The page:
Working Life: Ellen Lee

The education officer at the RAF museum in London brings the history of aviation to life for children; despite her fear of flying

Ellen Lee
Ellen Lee

My day starts with checking emails, but it gets busier when the schools start to arrive mid-morning. There are six of us on the education team and it's great to be able to bring history to life for children from nursery age upwards. I get to be a big kid myself, which I love.

It's ironic that I work at the RAF Museum because I'm actually scared of flying, but my grandfather was in the RAF and it's such an interesting venue. Many children find the aircraft breathtaking, and they enjoy dressing up in original RAF uniforms and having a squadron photo taken. We have a wartime classroom where the children make gas masks, learn about what life was like during the war and experience an air raid siren. We have about eight school groups a day, so we need to ensure that we're pitching our sessions to the correct key stage and covering the curriculum.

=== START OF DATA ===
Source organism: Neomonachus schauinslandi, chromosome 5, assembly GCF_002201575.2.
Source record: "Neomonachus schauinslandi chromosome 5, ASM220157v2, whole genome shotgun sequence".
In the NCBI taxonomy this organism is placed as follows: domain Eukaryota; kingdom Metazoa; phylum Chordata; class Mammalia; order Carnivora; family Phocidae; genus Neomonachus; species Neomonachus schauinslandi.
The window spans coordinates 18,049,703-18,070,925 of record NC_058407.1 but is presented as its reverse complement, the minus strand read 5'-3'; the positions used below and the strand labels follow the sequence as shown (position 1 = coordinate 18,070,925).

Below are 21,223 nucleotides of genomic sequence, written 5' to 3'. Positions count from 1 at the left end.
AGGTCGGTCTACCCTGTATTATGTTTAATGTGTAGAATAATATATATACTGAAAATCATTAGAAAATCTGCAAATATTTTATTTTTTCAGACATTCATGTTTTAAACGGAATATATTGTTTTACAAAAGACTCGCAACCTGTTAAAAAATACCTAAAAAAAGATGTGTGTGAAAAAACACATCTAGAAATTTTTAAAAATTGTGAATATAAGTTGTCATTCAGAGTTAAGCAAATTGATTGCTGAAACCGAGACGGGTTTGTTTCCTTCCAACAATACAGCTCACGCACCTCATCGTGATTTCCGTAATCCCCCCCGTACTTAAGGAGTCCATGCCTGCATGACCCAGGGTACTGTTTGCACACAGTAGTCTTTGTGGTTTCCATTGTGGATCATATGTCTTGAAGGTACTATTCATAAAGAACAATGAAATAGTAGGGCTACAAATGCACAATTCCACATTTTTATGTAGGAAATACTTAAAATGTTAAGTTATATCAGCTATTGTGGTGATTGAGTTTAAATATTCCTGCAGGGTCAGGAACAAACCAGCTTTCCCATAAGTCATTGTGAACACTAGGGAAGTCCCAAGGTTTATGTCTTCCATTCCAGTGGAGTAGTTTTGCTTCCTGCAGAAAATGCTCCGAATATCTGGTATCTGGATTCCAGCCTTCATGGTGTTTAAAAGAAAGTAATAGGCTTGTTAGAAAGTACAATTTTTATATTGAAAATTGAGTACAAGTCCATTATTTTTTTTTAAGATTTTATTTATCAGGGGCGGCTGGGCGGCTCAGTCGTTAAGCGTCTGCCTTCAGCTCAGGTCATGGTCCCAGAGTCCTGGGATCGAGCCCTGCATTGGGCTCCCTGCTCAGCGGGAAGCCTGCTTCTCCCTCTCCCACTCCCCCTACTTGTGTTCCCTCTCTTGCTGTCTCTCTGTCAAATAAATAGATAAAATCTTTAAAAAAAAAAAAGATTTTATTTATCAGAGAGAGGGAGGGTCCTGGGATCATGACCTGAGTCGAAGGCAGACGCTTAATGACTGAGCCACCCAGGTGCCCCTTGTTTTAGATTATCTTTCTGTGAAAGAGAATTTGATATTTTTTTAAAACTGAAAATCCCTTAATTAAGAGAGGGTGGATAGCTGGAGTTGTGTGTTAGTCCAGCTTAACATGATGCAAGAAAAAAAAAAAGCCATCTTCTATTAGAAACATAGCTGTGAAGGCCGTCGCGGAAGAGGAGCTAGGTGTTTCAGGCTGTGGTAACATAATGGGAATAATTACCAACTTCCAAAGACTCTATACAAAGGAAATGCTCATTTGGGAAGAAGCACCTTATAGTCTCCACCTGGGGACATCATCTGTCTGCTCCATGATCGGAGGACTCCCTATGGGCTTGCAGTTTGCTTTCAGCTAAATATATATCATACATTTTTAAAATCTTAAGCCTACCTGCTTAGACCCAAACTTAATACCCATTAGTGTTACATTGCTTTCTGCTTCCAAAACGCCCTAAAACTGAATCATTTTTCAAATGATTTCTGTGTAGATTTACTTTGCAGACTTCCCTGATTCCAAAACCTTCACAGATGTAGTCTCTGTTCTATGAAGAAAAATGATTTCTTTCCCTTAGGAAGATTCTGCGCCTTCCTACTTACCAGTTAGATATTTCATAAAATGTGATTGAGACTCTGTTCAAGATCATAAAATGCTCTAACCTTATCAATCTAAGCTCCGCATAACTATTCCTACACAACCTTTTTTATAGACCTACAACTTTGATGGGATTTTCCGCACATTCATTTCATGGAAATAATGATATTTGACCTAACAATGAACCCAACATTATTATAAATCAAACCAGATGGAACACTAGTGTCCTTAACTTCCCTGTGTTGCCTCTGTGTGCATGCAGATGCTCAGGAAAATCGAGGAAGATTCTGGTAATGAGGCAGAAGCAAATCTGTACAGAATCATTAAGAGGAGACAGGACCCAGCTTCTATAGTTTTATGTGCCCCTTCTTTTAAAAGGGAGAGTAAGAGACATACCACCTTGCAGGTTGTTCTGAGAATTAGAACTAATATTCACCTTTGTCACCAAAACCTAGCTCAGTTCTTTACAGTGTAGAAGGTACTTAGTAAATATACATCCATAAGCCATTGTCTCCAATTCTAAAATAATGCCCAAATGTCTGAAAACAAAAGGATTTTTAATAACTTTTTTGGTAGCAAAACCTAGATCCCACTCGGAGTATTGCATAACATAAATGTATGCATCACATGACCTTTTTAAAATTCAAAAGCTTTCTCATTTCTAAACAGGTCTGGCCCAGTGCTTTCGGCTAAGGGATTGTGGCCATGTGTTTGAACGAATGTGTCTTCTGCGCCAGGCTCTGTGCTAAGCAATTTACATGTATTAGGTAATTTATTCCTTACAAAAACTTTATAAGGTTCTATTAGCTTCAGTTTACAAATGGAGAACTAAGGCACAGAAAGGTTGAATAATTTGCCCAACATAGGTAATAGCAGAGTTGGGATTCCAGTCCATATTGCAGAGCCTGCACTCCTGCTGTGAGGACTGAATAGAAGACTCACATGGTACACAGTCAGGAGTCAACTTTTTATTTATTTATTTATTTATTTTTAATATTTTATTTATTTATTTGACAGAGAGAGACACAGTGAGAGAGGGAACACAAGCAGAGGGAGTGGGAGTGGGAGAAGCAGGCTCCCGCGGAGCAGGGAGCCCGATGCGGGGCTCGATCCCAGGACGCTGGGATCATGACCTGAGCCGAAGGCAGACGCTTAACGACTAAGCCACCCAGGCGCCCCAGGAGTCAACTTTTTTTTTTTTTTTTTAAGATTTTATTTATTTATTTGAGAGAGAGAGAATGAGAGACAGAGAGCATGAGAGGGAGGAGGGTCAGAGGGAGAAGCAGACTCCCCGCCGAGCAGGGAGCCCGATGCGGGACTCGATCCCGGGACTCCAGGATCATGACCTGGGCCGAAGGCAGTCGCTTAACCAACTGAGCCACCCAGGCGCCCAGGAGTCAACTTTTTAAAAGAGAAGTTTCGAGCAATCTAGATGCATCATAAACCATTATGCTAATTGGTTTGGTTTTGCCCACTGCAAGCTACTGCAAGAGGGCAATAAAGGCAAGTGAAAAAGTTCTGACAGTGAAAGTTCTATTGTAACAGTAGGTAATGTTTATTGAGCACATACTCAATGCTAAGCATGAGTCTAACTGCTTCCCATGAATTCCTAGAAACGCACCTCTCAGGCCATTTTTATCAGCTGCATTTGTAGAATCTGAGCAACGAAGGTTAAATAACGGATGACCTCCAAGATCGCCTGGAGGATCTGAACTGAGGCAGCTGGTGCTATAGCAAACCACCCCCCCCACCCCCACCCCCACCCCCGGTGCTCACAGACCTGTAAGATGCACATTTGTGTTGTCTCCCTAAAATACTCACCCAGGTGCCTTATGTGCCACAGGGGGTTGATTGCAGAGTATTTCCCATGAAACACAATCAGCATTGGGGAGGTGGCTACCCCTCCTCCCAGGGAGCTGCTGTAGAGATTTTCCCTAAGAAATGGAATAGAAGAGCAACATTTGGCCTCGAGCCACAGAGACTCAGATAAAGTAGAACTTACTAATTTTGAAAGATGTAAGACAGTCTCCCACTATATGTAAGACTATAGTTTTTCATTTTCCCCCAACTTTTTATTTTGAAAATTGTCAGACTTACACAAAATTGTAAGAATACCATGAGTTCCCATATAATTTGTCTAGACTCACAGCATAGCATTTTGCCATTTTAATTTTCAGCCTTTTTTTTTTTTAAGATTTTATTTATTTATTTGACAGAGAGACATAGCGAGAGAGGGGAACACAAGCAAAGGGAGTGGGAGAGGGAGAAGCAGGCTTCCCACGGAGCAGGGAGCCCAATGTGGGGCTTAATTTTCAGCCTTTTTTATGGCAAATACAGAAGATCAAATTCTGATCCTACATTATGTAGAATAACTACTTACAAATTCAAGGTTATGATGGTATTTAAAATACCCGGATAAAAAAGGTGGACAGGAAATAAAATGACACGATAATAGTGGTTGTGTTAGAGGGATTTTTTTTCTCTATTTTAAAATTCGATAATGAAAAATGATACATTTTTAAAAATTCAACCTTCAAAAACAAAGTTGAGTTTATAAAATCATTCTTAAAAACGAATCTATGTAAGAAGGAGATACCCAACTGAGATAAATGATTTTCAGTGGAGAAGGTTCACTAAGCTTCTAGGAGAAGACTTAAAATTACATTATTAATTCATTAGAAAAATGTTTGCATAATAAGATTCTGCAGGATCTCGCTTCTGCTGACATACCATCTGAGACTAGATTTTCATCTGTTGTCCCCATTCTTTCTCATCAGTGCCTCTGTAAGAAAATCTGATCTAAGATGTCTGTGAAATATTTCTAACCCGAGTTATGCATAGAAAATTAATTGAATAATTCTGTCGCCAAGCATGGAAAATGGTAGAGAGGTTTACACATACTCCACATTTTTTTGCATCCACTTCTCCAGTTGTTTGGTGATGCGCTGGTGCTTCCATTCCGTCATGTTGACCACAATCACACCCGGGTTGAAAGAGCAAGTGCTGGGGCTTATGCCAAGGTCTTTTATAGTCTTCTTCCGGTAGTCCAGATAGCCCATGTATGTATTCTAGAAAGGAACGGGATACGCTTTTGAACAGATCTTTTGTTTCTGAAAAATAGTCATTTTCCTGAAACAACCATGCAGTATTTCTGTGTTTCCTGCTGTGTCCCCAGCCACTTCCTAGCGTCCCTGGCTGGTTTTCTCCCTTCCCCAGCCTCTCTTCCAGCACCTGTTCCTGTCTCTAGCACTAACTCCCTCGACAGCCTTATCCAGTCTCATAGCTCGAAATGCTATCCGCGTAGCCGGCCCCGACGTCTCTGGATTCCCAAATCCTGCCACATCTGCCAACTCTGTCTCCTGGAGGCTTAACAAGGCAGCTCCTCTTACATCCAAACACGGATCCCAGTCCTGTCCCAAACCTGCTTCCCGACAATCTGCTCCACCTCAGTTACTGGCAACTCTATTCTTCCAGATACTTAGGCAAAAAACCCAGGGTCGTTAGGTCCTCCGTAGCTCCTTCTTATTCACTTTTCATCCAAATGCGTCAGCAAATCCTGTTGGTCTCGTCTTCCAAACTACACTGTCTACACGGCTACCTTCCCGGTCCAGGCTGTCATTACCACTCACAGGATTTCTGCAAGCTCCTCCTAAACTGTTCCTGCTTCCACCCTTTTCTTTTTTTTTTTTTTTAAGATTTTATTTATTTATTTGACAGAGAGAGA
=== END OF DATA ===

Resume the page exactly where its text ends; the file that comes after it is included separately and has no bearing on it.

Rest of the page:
I especially enjoy working with children with special educational needs. To get a response from them to the tangible experiences we offer here is especially rewarding. I'm proud that the museum was recently the first to be awarded an Autism Access Award from the National Autistic Society. I worked with the NAS to audit the museum and put things in place to help people with autism enjoy their visits, such as a quiet room, a structured route around the museum and information sheets with photos to help with planning a visit.

Receiving the award has added to my professional development in ways that I wouldn't have expected. I was interviewed on the London Live TV channel and I will give a presentation about working towards the award at a conference soon – both of which I haven't done before.

The Access and Learning Department is heavily involved in the exhibitions and I have curated my own ones. It's a role in which you never stop learning. My knowledge of aircraft and wars wasn't great when I took up the job eight years ago; I'm amazed at what I know now.

The Royal Air Force Museum's purpose is to tell the story of the RAF through its people and collections. The museum has sites in London and Cosford, Shropshire

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